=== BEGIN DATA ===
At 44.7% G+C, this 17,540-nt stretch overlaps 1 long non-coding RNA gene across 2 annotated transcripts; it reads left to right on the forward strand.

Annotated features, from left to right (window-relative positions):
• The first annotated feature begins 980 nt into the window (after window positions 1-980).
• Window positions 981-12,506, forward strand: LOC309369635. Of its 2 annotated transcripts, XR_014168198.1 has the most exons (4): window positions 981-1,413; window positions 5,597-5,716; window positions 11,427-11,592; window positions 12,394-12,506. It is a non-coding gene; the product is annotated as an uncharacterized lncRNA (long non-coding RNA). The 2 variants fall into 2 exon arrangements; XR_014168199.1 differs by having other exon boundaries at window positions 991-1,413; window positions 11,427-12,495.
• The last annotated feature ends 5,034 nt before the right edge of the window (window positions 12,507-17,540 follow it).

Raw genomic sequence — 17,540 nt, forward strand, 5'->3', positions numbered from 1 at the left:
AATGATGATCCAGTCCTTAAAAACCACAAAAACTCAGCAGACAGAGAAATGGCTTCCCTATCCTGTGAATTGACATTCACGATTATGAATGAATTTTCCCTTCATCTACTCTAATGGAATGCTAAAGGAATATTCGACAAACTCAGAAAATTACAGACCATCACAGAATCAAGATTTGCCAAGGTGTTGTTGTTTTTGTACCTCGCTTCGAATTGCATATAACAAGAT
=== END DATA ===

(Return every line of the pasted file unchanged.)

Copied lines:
At 44.7% G+C, this 17,540-nt stretch overlaps 1 long non-coding RNA gene across 2 annotated transcripts; it reads left to right on the forward strand.

Annotated features, from left to right (window-relative positions):
• The first annotated feature begins 980 nt into the window (after window positions 1-980).
• Window positions 981-12,506, forward strand: LOC309369635. Of its 2 annotated transcripts, XR_014168198.1 has the most exons (4): window positions 981-1,413; window positions 5,597-5,716; window positions 11,427-11,592; window positions 12,394-12,506. It is a non-coding gene; the product is annotated as an uncharacterized lncRNA (long non-coding RNA). The 2 variants fall into 2 exon arrangements; XR_014168199.1 differs by having other exon boundaries at window positions 991-1,413; window positions 11,427-12,495.
• The last annotated feature ends 5,034 nt before the right edge of the window (window positions 12,507-17,540 follow it).

Raw genomic sequence — 17,540 nt, forward strand, 5'->3', positions numbered from 1 at the left:
AATGATGATCCAGTCCTTAAAAACCACAAAAACTCAGCAGACAGAGAAATGGCTTCCCTATCCTGTGAATTGACATTCACGATTATGAATGAATTTTCCCTTCATCTACTCTAATGGAATGCTAAAGGAATATTCGACAAACTCAGAAAATTACAGACCATCACAGAATCAAGATTTGCCAAGGTGTTGTTGTTTTTGTACCTCGCTTCGAATTGCATATAACAAGAT